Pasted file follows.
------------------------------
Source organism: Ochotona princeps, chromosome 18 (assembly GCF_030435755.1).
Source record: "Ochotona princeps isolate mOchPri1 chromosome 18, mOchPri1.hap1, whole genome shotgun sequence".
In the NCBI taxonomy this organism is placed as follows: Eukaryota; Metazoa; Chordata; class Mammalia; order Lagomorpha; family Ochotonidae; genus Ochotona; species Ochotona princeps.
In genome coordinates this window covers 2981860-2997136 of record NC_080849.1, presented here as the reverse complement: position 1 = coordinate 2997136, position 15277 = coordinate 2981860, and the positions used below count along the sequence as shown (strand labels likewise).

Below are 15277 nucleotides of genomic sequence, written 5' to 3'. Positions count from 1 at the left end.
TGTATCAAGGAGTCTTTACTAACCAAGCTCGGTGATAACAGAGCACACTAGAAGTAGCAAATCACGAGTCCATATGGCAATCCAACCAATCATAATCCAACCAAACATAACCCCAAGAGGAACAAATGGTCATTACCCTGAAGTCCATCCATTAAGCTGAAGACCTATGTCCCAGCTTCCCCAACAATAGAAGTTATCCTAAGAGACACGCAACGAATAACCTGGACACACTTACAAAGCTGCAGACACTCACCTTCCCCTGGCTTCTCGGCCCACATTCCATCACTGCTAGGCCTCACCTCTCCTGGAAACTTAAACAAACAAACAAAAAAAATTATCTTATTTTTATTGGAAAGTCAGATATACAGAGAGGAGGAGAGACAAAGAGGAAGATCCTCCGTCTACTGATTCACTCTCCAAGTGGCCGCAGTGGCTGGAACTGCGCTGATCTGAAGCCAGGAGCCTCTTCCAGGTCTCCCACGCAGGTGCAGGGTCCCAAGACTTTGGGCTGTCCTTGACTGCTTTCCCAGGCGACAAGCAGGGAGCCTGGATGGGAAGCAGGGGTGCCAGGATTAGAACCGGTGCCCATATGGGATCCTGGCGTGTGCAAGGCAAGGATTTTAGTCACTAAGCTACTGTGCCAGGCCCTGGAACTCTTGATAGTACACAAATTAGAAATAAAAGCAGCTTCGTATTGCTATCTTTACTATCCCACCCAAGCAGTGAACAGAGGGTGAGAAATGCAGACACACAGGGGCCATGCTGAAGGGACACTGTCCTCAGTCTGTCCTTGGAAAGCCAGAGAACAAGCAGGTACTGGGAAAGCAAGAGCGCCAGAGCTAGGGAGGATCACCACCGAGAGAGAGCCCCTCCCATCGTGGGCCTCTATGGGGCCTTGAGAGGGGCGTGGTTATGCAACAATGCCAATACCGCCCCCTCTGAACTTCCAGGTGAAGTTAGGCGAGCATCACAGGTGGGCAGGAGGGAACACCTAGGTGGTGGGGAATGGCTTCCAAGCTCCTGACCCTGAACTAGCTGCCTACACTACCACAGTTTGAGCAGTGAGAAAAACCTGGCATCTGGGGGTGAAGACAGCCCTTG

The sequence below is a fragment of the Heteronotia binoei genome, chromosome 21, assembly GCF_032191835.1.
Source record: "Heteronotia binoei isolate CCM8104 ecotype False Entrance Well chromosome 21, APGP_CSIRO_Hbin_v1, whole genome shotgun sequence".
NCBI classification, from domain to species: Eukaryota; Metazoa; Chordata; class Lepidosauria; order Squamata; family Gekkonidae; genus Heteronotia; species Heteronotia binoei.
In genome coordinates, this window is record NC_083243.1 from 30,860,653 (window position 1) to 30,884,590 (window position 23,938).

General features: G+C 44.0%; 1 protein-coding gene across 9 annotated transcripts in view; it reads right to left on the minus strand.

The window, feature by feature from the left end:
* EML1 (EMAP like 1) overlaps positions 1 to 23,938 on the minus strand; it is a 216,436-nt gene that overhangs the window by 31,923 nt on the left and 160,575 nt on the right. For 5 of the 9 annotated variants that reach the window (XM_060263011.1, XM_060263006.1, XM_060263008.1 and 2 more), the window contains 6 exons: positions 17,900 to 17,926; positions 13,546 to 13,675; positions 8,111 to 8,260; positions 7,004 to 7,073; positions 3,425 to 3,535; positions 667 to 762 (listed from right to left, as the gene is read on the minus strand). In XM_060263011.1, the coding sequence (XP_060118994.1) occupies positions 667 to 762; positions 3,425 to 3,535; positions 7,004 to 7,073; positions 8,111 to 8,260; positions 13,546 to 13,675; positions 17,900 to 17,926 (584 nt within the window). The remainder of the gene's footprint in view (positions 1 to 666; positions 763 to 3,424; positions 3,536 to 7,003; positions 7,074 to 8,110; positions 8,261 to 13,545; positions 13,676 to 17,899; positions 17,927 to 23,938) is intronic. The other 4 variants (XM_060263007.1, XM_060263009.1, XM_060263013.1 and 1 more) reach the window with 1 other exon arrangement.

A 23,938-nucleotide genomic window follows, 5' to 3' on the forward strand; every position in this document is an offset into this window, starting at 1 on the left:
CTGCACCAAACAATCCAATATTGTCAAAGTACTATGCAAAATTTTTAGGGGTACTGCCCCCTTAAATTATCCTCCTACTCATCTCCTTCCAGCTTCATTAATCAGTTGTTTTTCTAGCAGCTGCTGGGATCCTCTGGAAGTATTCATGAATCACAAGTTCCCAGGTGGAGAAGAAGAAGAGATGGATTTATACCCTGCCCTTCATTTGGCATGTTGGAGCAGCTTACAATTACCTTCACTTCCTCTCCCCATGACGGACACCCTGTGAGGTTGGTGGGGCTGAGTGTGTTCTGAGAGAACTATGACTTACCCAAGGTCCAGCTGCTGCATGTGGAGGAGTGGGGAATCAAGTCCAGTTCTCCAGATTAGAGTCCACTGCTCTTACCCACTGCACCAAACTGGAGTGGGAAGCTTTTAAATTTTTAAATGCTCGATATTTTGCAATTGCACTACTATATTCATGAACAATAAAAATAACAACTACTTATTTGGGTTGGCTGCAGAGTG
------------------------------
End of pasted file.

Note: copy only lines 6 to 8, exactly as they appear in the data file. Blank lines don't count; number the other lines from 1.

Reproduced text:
TGTATCAAGGAGTCTTTACTAACCAAGCTCGGTGATAACAGAGCACACTAGAAGTAGCAAATCACGAGTCCATATGGCAATCCAACCAATCATAATCCAACCAAACATAACCCCAAGAGGAACAAATGGTCATTACCCTGAAGTCCATCCATTAAGCTGAAGACCTATGTCCCAGCTTCCCCAACAATAGAAGTTATCCTAAGAGACACGCAACGAATAACCTGGACACACTTACAAAGCTGCAGACACTCACCTTCCCCTGGCTTCTCGGCCCACATTCCATCACTGCTAGGCCTCACCTCTCCTGGAAACTTAAACAAACAAACAAAAAAAATTATCTTATTTTTATTGGAAAGTCAGATATACAGAGAGGAGGAGAGACAAAGAGGAAGATCCTCCGTCTACTGATTCACTCTCCAAGTGGCCGCAGTGGCTGGAACTGCGCTGATCTGAAGCCAGGAGCCTCTTCCAGGTCTCCCACGCAGGTGCAGGGTCCCAAGACTTTGGGCTGTCCTTGACTGCTTTCCCAGGCGACAAGCAGGGAGCCTGGATGGGAAGCAGGGGTGCCAGGATTAGAACCGGTGCCCATATGGGATCCTGGCGTGTGCAAGGCAAGGATTTTAGTCACTAAGCTACTGTGCCAGGCCCTGGAACTCTTGATAGTACACAAATTAGAAATAAAAGCAGCTTCGTATTGCTATCTTTACTATCCCACCCAAGCAGTGAACAGAGGGTGAGAAATGCAGACACACAGGGGCCATGCTGAAGGGACACTGTCCTCAGTCTGTCCTTGGAAAGCCAGAGAACAAGCAGGTACTGGGAAAGCAAGAGCGCCAGAGCTAGGGAGGATCACCACCGAGAGAGAGCCCCTCCCATCGTGGGCCTCTATGGGGCCTTGAGAGGGGCGTGGTTATGCAACAATGCCAATACCGCCCCCTCTGAACTTCCAGGTGAAGTTAGGCGAGCATCACAGGTGGGCAGGAGGGAACACCTAGGTGGTGGGGAATGGCTTCCAAGCTCCTGACCCTGAACTAGCTGCCTACACTACCACAGTTTGAGCAGTGAGAAAAACCTGGCATCTGGGGGTGAAGACAGCCCTTG

The sequence below is a fragment of the Heteronotia binoei genome, chromosome 21, assembly GCF_032191835.1.
Source record: "Heteronotia binoei isolate CCM8104 ecotype False Entrance Well chromosome 21, APGP_CSIRO_Hbin_v1, whole genome shotgun sequence".